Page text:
Oxidative stability and minor constituents of virgin olive oil and cold-pressed rapeseed oil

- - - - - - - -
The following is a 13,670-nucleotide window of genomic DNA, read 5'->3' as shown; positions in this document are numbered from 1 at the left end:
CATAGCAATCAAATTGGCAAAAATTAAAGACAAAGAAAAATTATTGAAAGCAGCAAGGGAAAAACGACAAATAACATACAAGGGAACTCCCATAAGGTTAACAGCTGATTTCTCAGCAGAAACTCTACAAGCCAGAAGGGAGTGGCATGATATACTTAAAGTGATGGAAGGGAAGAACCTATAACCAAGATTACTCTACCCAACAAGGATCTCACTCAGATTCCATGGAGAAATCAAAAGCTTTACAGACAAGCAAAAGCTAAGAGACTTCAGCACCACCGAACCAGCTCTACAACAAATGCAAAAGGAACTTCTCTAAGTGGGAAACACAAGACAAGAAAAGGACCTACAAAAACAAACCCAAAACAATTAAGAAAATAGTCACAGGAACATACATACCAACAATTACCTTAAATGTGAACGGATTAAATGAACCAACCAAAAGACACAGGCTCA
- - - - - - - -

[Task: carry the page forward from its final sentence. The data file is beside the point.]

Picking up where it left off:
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The oxidative stability and minor constituents of three cold-pressed low erucic acid rapeseed oils and three virgin olive oils were compared. The rapeseed oils were more easily oxidized, in part due to their higher contents of polyunsaturated fatty acids. The rapeseed oils were rich in γ-tocopherol and had low initial peroxide values (PVs), but their hydrophilic phenol content was low, only 3–4 ppm. Olive oils contained α-tocopherol and 40–100 times more hydrophilic phenols compared to the rapeseed oils. The initial PVs of fresh olive oils were much higher than those of rapeseed oils. Lutein and β-carotene were present in all oils but chlorophylls (pheophytin a) only in the olive oils. The phenolic extract from the olive oils protected both bulk and emulsified methyl linoleate (MeLo) from oxidation at the 100 ppm level. The extracts obtained from the rapeseed oils had either moderate or no antioxidative effect in MeLo. Testing of the extracts for their 1,1-diphenyl-2-picrylhydrazyl radical scavenging activity yielded similar results. We conclude that phenolic compounds contribute significantly to the oxidative stability of cold-pressed oils.
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